Beatrice Natl. B&T; Pres.-Elect— Harold P. Stuckey, pres.,
Lexington State, and Exec. Vice Pres. — Roger M. Beverage.

Bill Cook, Jr., Elected President of NBA
By BEN HALLER, JR .
RE CORD turnout of more than
1,000 persons attended the 84th
Editor
annual convention of the N ebraska
bankers Bill M arshall of G rand
Bankers Association in Lincoln last
Island and Ray Tiedje of Norfolk for
m onth. The convention form at
serving on his G overnor’s Citizens
provided a departure from th a t of Committee.
recent years and received a good
ABA President Lee Gunderson,
reception by those attending.
president, Bank of Osceola, W is.,
I t was the first tim e in several
years the NBA has m et in Lincoln,
since the recent ones were all held in
1981-82 OFFICERS
Omaha after Lincoln’s Hotel CornNebraska Bankers Association
husker was closed. G uests were
President— William W. Cook, Jr.,
housed in the Lincoln H ilton and
president and chief executive offi­
cer, The Beatrice National Bank
Clayton House downtown and in
and Trust Company, Beatrice.
several outlying motels, with regular,
President-Elect— Harold P. Stuckey,
chartered bus service providing
president and chief executive offi­
transportation between them and the
cer, Lexington State Bank and
Pershing Auditorium Convention
Trust Company, Lexington.
Executive Vice President— Roger M.
Center.
Beverage, Lincoln.
Remodeling in progress a t the
NBA Executive Council
Lincoln Country Club limited a tte n ­
(for3-yearterms)
dance at the first night reception—
hors d ’oeuvres party, bu t the
Group 1 — Charles Matzke, president,
Jones National Bank, Seward.
expansive Pershing facilities accom­
Group 3— Roger Weiss, president,
m odated large crowds Friday and
Commercial National Bank, Ains­
Saturday. Pershing’s two levels also
worth.
made it possible to have a formal
Group 5— Bill Deitemeyer, presi­
dent, First National Bank, North
trade show area again and 39 banks,
Platte.
supply and service firms had booth
Group 7— Bob Zabawa, president,
displays.
American National Bank, Omaha.
N ebraska Gov. Charles Thone
Group 7— Tom Allen, president, The
opened the first general session
Omaha National Bank.
Group 7— G.W. (Sam) O’Keefe, ex­
Friday afternoon with a warm
welcome. He publicly thanked

A

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Federal Reserve Bank of St. Louis

1981

stated, “ We believe Money M arket
M utual Funds should not be able t P
access funds w ith checks. If this
inequity is not remedied, then they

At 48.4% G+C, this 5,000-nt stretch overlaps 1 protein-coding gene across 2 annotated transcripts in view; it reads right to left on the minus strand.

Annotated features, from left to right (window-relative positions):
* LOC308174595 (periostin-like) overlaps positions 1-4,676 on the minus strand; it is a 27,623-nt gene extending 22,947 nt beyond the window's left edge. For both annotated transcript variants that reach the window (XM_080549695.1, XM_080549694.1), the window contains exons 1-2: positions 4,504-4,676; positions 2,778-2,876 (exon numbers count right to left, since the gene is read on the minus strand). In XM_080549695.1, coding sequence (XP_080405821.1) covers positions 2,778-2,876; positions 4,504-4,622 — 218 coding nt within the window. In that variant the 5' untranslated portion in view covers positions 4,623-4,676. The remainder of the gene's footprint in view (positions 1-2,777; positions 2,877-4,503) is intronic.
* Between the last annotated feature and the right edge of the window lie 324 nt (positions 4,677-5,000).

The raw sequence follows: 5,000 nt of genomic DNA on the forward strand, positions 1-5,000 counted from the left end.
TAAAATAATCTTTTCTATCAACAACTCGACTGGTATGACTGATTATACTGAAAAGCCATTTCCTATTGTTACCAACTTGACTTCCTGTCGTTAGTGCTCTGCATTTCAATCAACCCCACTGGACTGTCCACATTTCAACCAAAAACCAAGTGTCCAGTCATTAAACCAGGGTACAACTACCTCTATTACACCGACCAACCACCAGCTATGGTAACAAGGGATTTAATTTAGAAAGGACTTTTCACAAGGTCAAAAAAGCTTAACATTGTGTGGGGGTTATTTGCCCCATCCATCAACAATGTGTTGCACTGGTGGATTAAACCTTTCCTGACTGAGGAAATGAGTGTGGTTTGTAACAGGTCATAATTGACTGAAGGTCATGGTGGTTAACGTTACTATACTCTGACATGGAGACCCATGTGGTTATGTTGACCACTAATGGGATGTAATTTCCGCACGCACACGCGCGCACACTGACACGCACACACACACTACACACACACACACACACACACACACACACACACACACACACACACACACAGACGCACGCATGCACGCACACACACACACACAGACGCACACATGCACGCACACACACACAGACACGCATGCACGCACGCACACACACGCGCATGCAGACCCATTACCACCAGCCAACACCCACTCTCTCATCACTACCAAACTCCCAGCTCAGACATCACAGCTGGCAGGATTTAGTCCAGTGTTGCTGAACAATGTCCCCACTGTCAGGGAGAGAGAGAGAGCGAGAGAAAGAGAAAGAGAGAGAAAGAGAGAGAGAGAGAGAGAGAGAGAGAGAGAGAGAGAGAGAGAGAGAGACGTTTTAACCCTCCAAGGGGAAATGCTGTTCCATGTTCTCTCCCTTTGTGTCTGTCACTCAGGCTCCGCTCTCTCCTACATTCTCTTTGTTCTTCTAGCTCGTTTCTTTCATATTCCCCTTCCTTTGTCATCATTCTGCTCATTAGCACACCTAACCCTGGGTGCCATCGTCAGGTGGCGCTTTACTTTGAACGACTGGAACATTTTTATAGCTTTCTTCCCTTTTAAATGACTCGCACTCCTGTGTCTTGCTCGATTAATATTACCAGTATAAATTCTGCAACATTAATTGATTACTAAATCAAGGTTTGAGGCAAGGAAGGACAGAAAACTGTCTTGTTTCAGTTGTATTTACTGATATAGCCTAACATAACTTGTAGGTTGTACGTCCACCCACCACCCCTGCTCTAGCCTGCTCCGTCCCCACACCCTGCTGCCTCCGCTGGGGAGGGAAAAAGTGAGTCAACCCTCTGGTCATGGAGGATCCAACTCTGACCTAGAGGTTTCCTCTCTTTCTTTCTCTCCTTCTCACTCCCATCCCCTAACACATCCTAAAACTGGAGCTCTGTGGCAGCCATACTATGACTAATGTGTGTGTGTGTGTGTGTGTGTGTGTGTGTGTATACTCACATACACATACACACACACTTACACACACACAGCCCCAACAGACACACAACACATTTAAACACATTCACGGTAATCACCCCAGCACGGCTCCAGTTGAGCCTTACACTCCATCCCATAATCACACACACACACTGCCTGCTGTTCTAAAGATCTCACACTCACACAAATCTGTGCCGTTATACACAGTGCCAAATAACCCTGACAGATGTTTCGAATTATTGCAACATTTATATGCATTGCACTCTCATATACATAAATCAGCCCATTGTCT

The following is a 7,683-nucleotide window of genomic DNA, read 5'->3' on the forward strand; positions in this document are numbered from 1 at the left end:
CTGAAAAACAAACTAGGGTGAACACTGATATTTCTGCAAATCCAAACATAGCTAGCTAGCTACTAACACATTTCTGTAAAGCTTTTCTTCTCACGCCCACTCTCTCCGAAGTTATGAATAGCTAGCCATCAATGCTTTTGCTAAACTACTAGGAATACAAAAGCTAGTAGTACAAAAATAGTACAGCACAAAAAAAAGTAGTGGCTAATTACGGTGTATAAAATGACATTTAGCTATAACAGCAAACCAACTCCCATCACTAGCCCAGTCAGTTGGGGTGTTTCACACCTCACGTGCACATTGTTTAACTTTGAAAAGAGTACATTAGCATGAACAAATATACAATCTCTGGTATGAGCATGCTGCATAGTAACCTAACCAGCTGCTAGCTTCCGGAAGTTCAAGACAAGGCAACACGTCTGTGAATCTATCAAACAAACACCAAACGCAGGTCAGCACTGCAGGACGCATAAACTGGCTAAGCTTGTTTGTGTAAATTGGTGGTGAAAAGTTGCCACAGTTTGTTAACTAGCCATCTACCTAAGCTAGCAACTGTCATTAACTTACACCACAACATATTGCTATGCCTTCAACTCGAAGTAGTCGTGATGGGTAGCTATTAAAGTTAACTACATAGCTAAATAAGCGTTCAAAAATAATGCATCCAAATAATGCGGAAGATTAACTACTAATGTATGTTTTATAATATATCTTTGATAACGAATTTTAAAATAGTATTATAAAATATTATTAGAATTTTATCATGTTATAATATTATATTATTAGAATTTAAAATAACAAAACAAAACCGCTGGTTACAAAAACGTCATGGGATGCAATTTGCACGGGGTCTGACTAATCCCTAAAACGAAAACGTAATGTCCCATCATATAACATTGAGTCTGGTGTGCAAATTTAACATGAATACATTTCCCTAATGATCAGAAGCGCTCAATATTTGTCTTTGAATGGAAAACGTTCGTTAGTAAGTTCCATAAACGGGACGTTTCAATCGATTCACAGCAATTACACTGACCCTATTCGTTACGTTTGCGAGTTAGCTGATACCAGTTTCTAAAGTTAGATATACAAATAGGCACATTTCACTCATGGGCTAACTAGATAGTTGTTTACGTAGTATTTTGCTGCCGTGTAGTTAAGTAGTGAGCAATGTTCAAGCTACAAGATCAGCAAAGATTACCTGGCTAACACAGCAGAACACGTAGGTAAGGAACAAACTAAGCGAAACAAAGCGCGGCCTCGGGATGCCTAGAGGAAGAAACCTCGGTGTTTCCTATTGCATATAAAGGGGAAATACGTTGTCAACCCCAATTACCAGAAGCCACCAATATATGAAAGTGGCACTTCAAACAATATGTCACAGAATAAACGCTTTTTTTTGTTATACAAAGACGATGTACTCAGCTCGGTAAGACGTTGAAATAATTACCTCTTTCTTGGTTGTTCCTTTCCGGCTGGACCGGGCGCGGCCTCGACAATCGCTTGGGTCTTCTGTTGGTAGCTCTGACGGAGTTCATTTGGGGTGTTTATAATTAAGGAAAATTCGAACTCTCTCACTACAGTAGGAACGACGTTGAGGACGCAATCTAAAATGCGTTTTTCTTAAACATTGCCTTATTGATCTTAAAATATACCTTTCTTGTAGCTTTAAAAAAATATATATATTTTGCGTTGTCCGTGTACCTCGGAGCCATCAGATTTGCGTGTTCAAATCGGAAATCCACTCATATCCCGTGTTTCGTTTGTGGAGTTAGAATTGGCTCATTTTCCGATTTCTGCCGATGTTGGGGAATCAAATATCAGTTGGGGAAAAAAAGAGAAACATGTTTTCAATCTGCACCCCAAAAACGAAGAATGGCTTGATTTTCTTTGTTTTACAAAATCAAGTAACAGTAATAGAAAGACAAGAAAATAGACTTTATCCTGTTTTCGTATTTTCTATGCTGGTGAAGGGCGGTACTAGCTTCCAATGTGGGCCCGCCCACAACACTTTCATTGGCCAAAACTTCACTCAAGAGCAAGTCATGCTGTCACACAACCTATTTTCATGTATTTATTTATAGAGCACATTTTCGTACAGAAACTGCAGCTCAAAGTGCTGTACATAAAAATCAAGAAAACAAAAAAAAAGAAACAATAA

should have to m eet reserve
requirem ents, and face disclosure
requirem ents by revealing th a t t h e ^
are not insured. Otherwise, Congress
should bring about changes th a t
allow banks to compete with some
kind of new instrum ent into which all
banks can plug in to retain and gai®
deposits so they are able to keep their
own communities growing. We need
to be working toward the day when
this equity is achieved. We can’t
afford to w ait five to six y e a rs.’’ H™
called also for a balancing of this need
with realistic usury ceilings.
Mr. Gunderson was em phatic as he
pointed out th a t the ABA Bankings
Leadership Conferences provide sr
forum for discussion of the M cFadden
Act and Douglas Am endm ent and
they are not a forum for advocacy.
Since both are current topics, he s a id ^
it is only logical th a t A B /v
Leadership discuss them to keep
up-to-date and reaffirm a long-stand­
ing position until such time as grass
roots wishes indicate differently. ^
Retiring NBA President Jerry Roe
announced th a t the NBA President’s
Conference will be February 4-9 at
Canyon Hotel in Palm Springs, Calif.
He also discussed briefly a new NBiW
program of videotapes to be usea
with workbooks for in-house training
for every position in a bank. These
should be ready by fall, he said.
ecutive vice president, The United
States National Bank, Omaha.
Group 8— H. Jack Moors, chairman,
Citizens State Bank, Lincoln.
(James H. Oliver, chairman, Com­
mercial National Bank & Trust Co.,
Grand Island, was appointed to completetheterm on the Executive Coun­
cil of Mr. Stuckey, expiring in1982.
He represents Group 5.)
NETS Board [3 years]
Robert E. Burkley, chairman, First
National Bank, Fairbury.
Alice Dittman, president, First Na­
tional Bank, Omaha.
F. Phillips Giltner, president, First
National Bank, Omaha.
James D. Lutes, president, Scribner
Bank, Scribner.
Robert L. Zabawa, president, Ameri­
can National Bank, Omaha.
ABA Council
Jerry Roe, president, Bank of Ben­
nington, for two-year term expiring
October, 1983, effective at end of
ABA convention in October, 1981.

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88

Nebraska News